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category_outlined / Food & Wine
Cook's IllustratedCook's Illustrated

Cook's Illustrated September/October 2019

At Cook's Illustrated, our test cooks are dedicated to testing and retesting recipes 20, 30, sometimes 50 times until we come up with a recipe that will come out right the first time -- and every time -- you make it. And each issue of Cook's Illustrated is 100% ADVERTISING FREE, so you get unbiased and objective information on every page. As we like to say at Cook's Illustrated, "We make the mistakes so you don't have to."

Country:
United States
Language:
English
Publisher:
Boston Common Press, LP
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6 Issues

IN THIS ISSUE

access_time1 min.
cook's illustrated

EDITORIAL STAFF Chief Executive Officer David Nussbaum Chief Creative Officer Jack Bishop Editor in Chief Dan Souza Editorial Director Amanda Agee Deputy Editor Rebecca Hays Executive Managing Editor Todd Meier Executive Food Editor Keith Dresser Managing Editor Elizabeth Bomze Deputy Food Editor Andrea Geary Senior Editors Andrew Janjigian, Lan Lam Senior Content Editor Kristina DeMichele Associate Editors Steve Dunn, Annie Petito Photo Team/Special Events Manager Tim McQuinn Assistant Test Cooks, Photo Team Sarah Ewald, Hannah Fenton, Jacqueline Gochenouer, Eric Haessler Copy Editors Christine Campbell, Rachel Schowalter Senior Science Research Editor Paul Adams Executive Editors, Tastings & Testings Hannah Crowley, Lisa McManus Senior Editors, Tastings & Testings Lauren Savoie, Kate Shannon Associate Editor, Tastings & Testings Miye Bromberg Assistant Editors, Tastings & Testings Riddley Gemperlein-Schirm, Carolyn Grillo, Emily Phares Creative Director John Torres Design Director Greg Galvan Photography Director Julie Cote Associate Art Director Maggie Edgar Senior Staff Photographer Daniel J. van Ackere Staff Photographers Steve Klise,…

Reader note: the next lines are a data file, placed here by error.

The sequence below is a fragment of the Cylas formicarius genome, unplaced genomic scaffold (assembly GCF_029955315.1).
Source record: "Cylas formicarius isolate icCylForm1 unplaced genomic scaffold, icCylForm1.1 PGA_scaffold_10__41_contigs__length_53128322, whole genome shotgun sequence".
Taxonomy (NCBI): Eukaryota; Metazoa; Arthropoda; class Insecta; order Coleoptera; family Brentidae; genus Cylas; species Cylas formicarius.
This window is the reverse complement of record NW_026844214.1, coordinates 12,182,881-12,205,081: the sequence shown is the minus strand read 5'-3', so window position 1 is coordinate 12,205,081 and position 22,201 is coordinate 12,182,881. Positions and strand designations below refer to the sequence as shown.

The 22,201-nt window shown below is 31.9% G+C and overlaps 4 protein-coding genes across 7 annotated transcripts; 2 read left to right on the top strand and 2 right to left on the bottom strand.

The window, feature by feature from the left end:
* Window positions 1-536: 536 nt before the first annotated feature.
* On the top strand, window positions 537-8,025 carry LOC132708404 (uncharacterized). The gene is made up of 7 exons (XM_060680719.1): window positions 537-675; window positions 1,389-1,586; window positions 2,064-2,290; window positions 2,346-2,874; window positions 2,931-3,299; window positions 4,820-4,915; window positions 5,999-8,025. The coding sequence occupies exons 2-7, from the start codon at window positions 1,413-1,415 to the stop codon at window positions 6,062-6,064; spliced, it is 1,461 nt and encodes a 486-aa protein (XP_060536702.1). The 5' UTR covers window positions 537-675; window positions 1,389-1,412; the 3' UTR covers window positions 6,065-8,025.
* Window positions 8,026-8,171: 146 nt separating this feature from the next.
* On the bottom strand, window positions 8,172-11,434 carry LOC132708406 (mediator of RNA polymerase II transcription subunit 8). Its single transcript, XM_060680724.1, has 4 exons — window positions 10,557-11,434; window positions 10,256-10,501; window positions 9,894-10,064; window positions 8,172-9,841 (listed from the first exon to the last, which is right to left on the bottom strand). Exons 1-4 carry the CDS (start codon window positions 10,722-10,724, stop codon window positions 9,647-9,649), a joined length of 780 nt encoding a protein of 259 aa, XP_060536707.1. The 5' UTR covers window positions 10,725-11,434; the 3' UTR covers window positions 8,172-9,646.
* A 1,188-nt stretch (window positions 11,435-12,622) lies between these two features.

access_time2 min.
frank and the fire truck

When I was a kid, my parents installed one of those fancy smoke alarm systems in our house. It was the kind where if you accidentally forgot you were roasting a chicken and filled the kitchen with smoke, the fire department would magically appear at your front door. One cold September morning after the system was installed, my dad started up his car in the garage and then ran back into the house to grab his coffee. A wisp of exhaust clung to his coat and set off the alarms, and before we knew it a fire truck was tearing up the front lawn. After the alarm system was reset and the cats reemerged from their hiding spots, my uncle Frank happened to stop by for a visit on his…

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quick tips